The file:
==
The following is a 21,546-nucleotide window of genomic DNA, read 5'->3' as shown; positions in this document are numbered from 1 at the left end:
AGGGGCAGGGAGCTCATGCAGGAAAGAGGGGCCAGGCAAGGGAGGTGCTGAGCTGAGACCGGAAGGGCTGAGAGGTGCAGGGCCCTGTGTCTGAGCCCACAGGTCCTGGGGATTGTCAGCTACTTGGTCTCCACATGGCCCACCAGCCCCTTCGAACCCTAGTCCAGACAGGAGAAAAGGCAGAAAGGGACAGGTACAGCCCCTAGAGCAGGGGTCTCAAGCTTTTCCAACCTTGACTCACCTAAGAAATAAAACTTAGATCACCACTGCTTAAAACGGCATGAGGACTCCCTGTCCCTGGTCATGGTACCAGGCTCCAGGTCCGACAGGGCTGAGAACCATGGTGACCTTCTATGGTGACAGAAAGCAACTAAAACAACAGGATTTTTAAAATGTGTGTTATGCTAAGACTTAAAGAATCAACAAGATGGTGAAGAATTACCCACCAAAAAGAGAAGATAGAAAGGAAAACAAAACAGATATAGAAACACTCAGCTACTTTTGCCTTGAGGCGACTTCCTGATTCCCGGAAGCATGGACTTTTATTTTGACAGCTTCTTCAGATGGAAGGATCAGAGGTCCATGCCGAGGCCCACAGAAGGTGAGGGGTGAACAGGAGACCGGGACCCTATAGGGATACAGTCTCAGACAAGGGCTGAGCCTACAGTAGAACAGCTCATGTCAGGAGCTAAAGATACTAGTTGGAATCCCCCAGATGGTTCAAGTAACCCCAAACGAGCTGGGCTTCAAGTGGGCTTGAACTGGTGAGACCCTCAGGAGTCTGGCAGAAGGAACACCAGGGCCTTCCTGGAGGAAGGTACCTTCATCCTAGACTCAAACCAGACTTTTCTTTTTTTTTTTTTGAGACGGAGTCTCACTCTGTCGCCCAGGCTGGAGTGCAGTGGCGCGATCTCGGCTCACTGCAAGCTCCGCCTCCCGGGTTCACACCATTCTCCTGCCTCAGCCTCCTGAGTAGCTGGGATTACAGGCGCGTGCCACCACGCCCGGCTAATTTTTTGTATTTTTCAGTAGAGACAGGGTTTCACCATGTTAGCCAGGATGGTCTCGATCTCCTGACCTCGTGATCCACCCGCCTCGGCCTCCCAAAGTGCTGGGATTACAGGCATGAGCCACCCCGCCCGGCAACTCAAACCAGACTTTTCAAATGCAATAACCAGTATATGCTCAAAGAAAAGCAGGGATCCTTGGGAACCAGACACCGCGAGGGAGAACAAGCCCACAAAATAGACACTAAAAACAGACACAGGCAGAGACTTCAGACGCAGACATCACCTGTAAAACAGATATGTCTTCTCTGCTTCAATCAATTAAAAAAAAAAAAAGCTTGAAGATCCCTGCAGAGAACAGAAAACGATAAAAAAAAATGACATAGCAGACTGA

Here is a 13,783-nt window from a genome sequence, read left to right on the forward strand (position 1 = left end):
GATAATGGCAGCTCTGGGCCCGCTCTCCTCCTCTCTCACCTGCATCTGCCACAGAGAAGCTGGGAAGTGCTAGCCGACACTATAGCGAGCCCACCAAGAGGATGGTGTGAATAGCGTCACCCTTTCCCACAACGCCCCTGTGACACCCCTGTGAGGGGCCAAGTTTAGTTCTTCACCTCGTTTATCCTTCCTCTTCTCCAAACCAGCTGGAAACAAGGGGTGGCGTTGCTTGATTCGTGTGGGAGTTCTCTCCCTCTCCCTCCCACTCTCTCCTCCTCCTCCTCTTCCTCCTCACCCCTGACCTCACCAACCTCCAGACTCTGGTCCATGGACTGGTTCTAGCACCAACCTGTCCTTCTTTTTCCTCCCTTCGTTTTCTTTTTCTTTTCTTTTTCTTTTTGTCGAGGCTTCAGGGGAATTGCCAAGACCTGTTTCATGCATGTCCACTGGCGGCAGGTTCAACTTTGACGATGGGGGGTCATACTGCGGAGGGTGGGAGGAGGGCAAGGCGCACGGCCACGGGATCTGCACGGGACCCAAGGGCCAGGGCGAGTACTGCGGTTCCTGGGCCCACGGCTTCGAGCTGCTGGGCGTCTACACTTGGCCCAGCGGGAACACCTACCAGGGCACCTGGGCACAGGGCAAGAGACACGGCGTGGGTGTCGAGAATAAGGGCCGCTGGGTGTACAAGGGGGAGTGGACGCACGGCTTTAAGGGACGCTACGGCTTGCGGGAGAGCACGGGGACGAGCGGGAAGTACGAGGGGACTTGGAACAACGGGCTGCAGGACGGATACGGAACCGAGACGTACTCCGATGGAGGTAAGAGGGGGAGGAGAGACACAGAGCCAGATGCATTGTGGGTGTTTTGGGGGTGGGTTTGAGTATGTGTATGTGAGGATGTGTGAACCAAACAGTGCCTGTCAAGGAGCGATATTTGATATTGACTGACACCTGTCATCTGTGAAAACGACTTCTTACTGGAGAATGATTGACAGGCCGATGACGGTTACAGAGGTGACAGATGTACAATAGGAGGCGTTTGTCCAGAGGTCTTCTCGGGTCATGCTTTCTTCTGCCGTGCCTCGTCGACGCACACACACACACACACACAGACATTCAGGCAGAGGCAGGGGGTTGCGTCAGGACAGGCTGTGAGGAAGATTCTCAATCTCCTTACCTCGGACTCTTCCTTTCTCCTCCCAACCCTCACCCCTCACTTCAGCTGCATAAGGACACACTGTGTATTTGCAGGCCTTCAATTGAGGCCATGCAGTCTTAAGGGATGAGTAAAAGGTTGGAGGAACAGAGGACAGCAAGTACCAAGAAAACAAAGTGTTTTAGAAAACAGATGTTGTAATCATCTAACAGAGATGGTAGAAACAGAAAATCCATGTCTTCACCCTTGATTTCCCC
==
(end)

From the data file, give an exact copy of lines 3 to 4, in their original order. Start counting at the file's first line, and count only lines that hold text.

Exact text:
Here is a 13,783-nt window from a genome sequence, read left to right on the forward strand (position 1 = left end):
GATAATGGCAGCTCTGGGCCCGCTCTCCTCCTCTCTCACCTGCATCTGCCACAGAGAAGCTGGGAAGTGCTAGCCGACACTATAGCGAGCCCACCAAGAGGATGGTGTGAATAGCGTCACCCTTTCCCACAACGCCCCTGTGACACCCCTGTGAGGGGCCAAGTTTAGTTCTTCACCTCGTTTATCCTTCCTCTTCTCCAAACCAGCTGGAAACAAGGGGTGGCGTTGCTTGATTCGTGTGGGAGTTCTCTCCCTCTCCCTCCCACTCTCTCCTCCTCCTCCTCTTCCTCCTCACCCCTGACCTCACCAACCTCCAGACTCTGGTCCATGGACTGGTTCTAGCACCAACCTGTCCTTCTTTTTCCTCCCTTCGTTTTCTTTTTCTTTTCTTTTTCTTTTTGTCGAGGCTTCAGGGGAATTGCCAAGACCTGTTTCATGCATGTCCACTGGCGGCAGGTTCAACTTTGACGATGGGGGGTCATACTGCGGAGGGTGGGAGGAGGGCAAGGCGCACGGCCACGGGATCTGCACGGGACCCAAGGGCCAGGGCGAGTACTGCGGTTCCTGGGCCCACGGCTTCGAGCTGCTGGGCGTCTACACTTGGCCCAGCGGGAACACCTACCAGGGCACCTGGGCACAGGGCAAGAGACACGGCGTGGGTGTCGAGAATAAGGGCCGCTGGGTGTACAAGGGGGAGTGGACGCACGGCTTTAAGGGACGCTACGGCTTGCGGGAGAGCACGGGGACGAGCGGGAAGTACGAGGGGACTTGGAACAACGGGCTGCAGGACGGATACGGAACCGAGACGTACTCCGATGGAGGTAAGAGGGGGAGGAGAGACACAGAGCCAGATGCATTGTGGGTGTTTTGGGGGTGGGTTTGAGTATGTGTATGTGAGGATGTGTGAACCAAACAGTGCCTGTCAAGGAGCGATATTTGATATTGACTGACACCTGTCATCTGTGAAAACGACTTCTTACTGGAGAATGATTGACAGGCCGATGACGGTTACAGAGGTGACAGATGTACAATAGGAGGCGTTTGTCCAGAGGTCTTCTCGGGTCATGCTTTCTTCTGCCGTGCCTCGTCGACGCACACACACACACACACACAGACATTCAGGCAGAGGCAGGGGGTTGCGTCAGGACAGGCTGTGAGGAAGATTCTCAATCTCCTTACCTCGGACTCTTCCTTTCTCCTCCCAACCCTCACCCCTCACTTCAGCTGCATAAGGACACACTGTGTATTTGCAGGCCTTCAATTGAGGCCATGCAGTCTTAAGGGATGAGTAAAAGGTTGGAGGAACAGAGGACAGCAAGTACCAAGAAAACAAAGTGTTTTAGAAAACAGATGTTGTAATCATCTAACAGAGATGGTAGAAACAGAAAATCCATGTCTTCACCCTTGATTTCCCC